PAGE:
Proprietary Parts as a Secondary Market Strategy
Introducing proprietary parts to gain a competitive edge is a well-known, yet poorly understood strategy original equipment manufacturers (OEMs) adopt. In this paper, we consider an OEM which sells new products and competes with an independent remanufacturer (IR) selling remanufactured products. The OEM considers using proprietary parts to manage the secondary market for remanufactured products. Thereby, the OEM designs its product to balance the trade-off between the cost of proprietariness and the extra income from selling the proprietary parts to the IR. We observe that the OEM always chooses the smallest possible proportion of proprietary parts. This allows it to control the secondary market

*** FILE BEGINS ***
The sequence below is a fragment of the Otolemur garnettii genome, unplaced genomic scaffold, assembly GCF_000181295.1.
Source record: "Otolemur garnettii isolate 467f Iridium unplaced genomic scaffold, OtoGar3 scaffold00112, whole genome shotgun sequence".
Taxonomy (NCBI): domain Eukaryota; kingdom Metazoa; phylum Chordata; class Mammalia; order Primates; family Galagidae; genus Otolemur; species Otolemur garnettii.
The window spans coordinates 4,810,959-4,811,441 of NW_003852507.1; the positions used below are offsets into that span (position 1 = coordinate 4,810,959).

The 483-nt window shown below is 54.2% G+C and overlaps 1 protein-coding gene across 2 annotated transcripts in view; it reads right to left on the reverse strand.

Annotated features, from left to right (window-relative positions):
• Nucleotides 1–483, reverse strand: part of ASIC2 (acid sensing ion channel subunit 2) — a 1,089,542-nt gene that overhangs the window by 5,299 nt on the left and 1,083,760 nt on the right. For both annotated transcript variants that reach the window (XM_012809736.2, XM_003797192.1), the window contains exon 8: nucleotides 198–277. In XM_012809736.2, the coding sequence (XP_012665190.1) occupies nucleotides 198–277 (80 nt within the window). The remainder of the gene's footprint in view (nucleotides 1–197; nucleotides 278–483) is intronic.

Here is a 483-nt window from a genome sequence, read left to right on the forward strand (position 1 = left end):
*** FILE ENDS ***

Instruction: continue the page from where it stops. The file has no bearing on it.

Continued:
without the need to overly adjust the price charged for new products. Deterring market entry by the IR by pricing the proprietary parts prohibitively, an OEM strategy observed in several industries, is only optimal when the willingness-to-pay for remanufactured products is low. Otherwise, the OEM benefits more from sharing the secondary market profits with the IR through the use of proprietary parts. Finally, we nd that the OEM can also use proprietary parts to strategically deter entry by the IR and discourage it from collecting the cores. This can support the OEM's decision to engage in remanufacturing even in the case of a collection cost disadvantage. We show that - counterintuitively - the OEM may take up remanufacturing in situations where the IR would not. While the introduction of proprietary parts is detrimental to both IRs and consumers, OEM remanufacturing softens this loss for the consumers.
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